I was at a dinner party recently with eight other Chicago women. My lawyer hosted it.

When one woman arrived (also a lawyer), she had a Starbucks in her hand and joked, “Who walks into a dinner party with her own coffee?” More on her in a second.

Last week, my toddler had a meltdown in Costco when I wouldn’t let her out of the shopping cart to walk around. I knew I couldn’t let her out to reward her behavior, but she got louder and louder. My husband and I quickly looked at each other, and quite honestly, I gave him the “I’m going to explode” look. And then, my daughter gave me a look that said, “What are you going to do now?” I was embarrassed but more frustrated at her lack of awareness that the store was packed and walking around was not the best option (I know, she’s three.). I took a deep breath. I need her to see healthy ways to handle stressful situations. I want to give her better coping mechanisms and stress management tools than I learned as a child.

I know how I react during stress is how my daughter will perceive me and, in her case, what she’ll copy.

Now back to my lawyer friend who walked into our dinner party with a Starbucks coffee. Two hours later, after the chef presented our main course, my friend mentioned quietly to the two women directly next to her at the table that she was jumping a man’s car before coming over and didn’t have time to shower, do makeup, etc. It only came up because we talked about how we could all make a more significant impact and show our kids how to help our community.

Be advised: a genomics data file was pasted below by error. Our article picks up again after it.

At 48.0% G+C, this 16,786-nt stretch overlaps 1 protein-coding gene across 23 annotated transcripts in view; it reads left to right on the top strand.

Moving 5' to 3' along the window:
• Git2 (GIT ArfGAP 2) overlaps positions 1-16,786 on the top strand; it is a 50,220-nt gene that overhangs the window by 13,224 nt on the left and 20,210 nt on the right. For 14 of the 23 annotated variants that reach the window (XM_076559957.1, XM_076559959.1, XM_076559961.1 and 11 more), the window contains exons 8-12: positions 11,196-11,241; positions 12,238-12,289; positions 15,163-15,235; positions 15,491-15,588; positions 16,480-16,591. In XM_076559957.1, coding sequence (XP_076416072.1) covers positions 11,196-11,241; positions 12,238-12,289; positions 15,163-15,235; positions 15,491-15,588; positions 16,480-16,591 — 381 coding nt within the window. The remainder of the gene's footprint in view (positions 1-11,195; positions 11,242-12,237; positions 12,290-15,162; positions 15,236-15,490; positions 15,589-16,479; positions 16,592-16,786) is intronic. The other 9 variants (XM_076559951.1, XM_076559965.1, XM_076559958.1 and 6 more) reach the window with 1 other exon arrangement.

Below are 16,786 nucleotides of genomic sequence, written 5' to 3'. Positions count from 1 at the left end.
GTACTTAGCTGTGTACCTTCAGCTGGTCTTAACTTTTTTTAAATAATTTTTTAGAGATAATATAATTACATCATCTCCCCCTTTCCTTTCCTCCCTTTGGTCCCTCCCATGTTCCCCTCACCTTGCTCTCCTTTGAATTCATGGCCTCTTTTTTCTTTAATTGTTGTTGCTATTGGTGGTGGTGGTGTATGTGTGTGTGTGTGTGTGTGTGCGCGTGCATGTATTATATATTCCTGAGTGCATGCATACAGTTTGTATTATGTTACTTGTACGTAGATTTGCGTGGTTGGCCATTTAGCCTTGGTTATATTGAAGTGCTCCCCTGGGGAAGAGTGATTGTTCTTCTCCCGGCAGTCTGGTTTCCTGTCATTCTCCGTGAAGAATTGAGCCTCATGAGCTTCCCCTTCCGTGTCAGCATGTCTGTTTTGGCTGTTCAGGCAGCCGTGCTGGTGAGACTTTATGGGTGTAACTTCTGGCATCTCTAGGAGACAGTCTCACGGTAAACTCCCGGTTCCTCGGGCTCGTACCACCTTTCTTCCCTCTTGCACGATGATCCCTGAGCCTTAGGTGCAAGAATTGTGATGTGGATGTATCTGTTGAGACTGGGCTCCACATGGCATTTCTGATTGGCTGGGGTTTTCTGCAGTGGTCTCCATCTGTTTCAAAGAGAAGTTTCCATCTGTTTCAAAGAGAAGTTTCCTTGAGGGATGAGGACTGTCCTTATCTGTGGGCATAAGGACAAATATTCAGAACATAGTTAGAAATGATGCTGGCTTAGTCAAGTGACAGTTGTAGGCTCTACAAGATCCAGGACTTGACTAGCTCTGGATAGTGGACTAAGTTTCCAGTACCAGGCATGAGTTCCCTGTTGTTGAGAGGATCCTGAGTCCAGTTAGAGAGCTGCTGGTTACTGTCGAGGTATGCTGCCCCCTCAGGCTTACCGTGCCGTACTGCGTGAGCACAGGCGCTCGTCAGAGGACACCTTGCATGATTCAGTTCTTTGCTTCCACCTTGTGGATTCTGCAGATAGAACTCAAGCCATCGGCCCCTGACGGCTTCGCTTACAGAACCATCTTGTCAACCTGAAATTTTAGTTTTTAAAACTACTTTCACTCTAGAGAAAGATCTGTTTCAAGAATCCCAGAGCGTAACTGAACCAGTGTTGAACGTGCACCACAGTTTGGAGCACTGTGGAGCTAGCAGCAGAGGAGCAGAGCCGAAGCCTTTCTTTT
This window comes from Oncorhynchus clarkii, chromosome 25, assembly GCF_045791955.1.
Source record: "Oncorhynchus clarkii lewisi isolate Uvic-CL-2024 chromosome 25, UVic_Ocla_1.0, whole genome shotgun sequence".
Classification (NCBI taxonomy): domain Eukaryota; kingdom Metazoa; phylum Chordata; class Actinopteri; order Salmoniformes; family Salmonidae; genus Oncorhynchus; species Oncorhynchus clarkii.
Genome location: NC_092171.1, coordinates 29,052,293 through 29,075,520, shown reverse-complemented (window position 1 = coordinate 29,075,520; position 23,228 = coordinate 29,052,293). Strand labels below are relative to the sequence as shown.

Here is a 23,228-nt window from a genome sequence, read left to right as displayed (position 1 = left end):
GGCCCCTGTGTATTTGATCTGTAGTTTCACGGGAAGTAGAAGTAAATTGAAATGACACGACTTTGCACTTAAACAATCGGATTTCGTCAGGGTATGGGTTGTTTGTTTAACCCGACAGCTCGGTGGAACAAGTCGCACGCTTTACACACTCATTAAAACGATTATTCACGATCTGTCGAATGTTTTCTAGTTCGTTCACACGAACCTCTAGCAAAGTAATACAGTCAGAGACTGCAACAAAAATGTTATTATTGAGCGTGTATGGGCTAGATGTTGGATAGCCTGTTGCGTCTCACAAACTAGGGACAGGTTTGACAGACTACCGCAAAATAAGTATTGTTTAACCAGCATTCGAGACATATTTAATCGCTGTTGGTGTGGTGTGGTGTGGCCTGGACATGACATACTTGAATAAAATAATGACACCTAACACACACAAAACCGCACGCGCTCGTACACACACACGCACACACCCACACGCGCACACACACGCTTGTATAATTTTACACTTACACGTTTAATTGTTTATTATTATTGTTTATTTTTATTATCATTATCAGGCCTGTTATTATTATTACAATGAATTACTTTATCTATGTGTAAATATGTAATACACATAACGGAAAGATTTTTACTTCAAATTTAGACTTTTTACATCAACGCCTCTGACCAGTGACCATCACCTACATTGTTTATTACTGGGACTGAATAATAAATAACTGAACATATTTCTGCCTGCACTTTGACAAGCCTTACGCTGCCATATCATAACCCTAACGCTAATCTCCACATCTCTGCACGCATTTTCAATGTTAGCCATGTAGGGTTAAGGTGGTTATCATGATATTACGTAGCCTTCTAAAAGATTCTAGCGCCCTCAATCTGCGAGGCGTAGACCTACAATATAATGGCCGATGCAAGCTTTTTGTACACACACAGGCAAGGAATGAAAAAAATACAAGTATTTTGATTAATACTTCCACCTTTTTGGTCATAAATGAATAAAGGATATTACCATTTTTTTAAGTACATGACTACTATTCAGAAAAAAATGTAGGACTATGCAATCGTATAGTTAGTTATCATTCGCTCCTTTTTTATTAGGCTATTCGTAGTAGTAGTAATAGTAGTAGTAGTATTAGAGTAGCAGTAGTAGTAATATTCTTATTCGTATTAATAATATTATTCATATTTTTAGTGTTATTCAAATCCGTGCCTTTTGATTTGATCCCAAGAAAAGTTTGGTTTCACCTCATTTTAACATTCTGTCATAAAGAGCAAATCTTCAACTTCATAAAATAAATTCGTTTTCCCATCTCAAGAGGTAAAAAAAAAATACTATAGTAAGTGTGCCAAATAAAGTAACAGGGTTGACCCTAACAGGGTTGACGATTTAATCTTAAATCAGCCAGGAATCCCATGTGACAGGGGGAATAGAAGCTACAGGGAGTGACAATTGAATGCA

She didn’t walk into the party apologizing for her lack of makeup. She most definitely could have. She just arrived. Calm. With her coffee. It was only later that we heard there was an issue.

What a difference it would have made if she had rushed in dramatically, telling us the story and apologizing to the other women there.

Your reaction is your reputation.

Your reputation with your team, boss, friends, and your family.

Who’s watching you?

What will they remember about you during moments of stress?

People will remember you for who you are in moments of extreme stress. That’s why we have to own that our reaction is our reputation.

How do we prevent a big blow-up and keep our cool?

  1. Take a deep breath through your nose. Make the exhale longer. Use downregulation breathing.
  2. Take time to work out each day. Just MOVE your body.
  3. Put yourself in their shoes; ask yourself why are they coming at you? What might be happening for them that you don’t know? Find your common ground.
  4. Write your thoughts down to get them off your chest, then step away and give it 12 hours. If you think it still should be written, then send it.

We are judged in split seconds.

We can’t control that, but we can control how we show up in those moments.

What is your reputation?

Your team needs you to be a leader. But to be there for them, you must take care of yourself first. I’ll be back next week with more ways you can communicate with power no matter the situation.

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